Let’s get into the most popular types of dwarf apple tree rootstock you can buy.


A virus-free clone of the M9, this rootstock will produce a reliable tree. The EMLA 9 is known for being resistant to collar rot.

This rootstock’s tree will grow to about 40 percent of the size of a full-grown tree, which is on the size limit for dwarf trees.


The Geneva 11 is a hybrid rootstock created by the Cornell University breeding program. It’s known for being resistant to fire blight which is quite rare.

The tree produces more yield than M9 rootstock and is a great addition to any garden where fire blight is prone to happen.


Geneva 41 is similar to the 11 in its fire blight resistance, but it also has the added resistance to Phytophthora. It’s known for making a tree that will produce nicely sized fruits with very little issue.

The only problem with it is the quality of the roots, as sometimes they can produce side shoots or just not entrench themselves in the soil properly.


Another Geneva variety in this section, this rootstock is probably the best all-around choice thanks to the many diseases it’s resistant to.

The Geneva 214 is fire blight, wooly apple aphids, replant disease, and root rot. It also produces one of the highest yields of any dwarf tree. The tree that comes from this rootstock is a great worry-free choice.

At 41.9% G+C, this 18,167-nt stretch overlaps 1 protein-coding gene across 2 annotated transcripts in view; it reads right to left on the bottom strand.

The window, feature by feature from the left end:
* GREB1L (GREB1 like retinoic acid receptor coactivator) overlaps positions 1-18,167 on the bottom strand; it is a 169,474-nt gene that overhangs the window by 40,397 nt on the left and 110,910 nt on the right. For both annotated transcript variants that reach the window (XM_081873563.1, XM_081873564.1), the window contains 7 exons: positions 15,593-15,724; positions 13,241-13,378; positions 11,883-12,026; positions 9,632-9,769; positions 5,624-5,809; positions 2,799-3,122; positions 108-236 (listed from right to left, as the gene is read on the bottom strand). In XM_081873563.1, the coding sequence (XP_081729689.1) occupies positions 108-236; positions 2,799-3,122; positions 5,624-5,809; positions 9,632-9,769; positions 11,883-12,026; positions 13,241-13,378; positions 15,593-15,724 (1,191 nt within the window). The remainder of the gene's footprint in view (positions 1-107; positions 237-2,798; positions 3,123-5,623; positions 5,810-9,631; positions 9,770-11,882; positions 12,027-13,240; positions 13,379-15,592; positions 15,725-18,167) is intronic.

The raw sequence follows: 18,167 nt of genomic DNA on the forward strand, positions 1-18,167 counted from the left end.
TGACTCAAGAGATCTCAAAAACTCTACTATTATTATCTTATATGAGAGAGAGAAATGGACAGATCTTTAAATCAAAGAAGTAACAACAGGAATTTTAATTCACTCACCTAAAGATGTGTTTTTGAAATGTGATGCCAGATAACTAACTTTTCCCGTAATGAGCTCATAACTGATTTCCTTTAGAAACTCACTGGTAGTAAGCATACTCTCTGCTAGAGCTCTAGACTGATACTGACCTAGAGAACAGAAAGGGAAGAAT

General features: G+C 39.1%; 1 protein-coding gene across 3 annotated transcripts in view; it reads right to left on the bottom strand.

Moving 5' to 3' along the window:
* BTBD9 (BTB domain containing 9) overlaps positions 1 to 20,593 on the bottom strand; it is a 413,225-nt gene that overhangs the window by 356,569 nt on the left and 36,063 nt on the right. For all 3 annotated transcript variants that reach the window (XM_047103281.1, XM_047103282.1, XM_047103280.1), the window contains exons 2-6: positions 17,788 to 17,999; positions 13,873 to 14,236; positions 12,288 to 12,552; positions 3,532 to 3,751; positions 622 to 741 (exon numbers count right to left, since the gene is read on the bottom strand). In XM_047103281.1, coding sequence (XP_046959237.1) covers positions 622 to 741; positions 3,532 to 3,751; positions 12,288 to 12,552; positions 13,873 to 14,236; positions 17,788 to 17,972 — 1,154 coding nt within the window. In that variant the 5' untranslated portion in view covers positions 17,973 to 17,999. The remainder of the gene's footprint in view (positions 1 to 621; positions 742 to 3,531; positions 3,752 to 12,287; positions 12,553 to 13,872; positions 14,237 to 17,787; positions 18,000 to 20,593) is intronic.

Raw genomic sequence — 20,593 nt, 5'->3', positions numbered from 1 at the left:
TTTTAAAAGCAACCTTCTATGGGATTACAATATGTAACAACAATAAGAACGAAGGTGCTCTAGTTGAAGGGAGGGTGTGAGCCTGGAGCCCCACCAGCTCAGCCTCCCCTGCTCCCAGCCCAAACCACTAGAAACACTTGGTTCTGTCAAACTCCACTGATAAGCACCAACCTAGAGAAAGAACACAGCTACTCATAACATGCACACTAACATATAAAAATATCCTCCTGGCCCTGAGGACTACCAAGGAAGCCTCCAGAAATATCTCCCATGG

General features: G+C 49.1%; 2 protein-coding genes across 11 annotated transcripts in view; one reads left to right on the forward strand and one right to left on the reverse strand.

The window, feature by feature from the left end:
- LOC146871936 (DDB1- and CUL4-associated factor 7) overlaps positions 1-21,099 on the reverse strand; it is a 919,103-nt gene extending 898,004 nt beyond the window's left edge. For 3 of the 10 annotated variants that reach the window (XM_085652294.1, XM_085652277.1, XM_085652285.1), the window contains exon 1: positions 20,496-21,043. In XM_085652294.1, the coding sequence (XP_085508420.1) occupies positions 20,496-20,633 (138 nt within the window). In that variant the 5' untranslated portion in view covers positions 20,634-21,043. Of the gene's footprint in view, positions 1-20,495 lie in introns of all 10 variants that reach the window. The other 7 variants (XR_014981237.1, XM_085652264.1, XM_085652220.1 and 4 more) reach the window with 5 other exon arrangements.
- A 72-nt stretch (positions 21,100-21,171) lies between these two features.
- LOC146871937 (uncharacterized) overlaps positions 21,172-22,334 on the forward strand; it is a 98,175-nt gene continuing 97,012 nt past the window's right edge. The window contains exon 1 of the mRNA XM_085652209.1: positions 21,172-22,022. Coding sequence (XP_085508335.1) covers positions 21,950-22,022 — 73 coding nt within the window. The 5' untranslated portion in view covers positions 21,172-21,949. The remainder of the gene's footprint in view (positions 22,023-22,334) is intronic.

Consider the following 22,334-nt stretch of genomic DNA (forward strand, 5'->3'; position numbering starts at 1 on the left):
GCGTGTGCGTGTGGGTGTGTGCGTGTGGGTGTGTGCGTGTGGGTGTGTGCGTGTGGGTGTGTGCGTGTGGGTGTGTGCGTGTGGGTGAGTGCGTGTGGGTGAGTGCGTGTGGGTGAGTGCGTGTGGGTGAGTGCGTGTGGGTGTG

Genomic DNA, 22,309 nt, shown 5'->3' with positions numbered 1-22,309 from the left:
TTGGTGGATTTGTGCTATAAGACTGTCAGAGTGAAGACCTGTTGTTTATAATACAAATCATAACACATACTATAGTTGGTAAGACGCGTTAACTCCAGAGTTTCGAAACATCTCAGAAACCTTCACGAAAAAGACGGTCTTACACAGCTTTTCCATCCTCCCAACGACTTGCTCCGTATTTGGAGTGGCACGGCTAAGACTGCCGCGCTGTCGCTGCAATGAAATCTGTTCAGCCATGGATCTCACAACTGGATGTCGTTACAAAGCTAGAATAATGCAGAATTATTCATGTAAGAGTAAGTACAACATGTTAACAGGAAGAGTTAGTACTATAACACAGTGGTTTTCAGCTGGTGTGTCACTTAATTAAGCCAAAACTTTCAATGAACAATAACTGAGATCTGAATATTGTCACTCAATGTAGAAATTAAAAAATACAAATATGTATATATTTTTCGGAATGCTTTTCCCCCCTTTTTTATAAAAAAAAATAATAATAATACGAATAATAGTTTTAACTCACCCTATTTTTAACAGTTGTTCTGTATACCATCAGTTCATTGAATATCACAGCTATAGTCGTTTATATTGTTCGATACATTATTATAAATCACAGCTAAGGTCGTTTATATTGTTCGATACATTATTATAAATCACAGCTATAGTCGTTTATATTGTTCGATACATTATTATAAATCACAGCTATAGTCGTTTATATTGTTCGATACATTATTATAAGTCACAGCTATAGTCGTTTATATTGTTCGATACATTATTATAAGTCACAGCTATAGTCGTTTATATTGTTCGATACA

Bud 9

As with all Budagovski rootstocks, the 9 has amazing winter hardiness. This particular rootstock is also very resistant to collar rot.

This rootstock will produce a versatile tree that’ll start yielding fruit early and can do well in just about any orchard or garden you can think of.


The Malling 27 rootstock is great for home gardens. Known for its compact size and is sometimes referred to as “super dwarfing” because at full size it’ll stand from 3 to 5 feet tall. It will produce fruits after just 2 years.

They require more attention than some of the other kinds of rootstock that will appear on this list, but relatively speaking it requires the same amount of care as any fruit or vegetable plant.


The Vineland 3 apple tree rootstock was created by Vineland Farms in the 90s. It’s a favorite of farmers because of its cold weather hardiness.

This tree grows to around 5-6 feet at full maturity and produces gorgeous white and pink blossoms in spring.


The Geneva 65 rootstock is similar to the M27 in size and the time it takes to fruit. However, this variety is known for its great disease resistance. Specifically, it’s more resistant to collar rot than other kinds of apple rootstock.


A semi-dwarf rootstock size apple tree.

A semi-dwarf apple tree is a great option if you have more space in your home garden and need a higher yield than what a dwarf tree can provide.

These trees usually grow from 12 to 15 feet and produce at least twice the yield of a dwarf tree. Since they are quite a bit larger than dwarf trees, they are also a great source of shade in the summer!

Its size is still what would be considered “easy” in terms of care and picking, but you do have to use a ladder to reach the top of the tree if necessary.

Let’s dive into what the most popular varieties of semi-dwarf apple tree rootstock are and what they offer.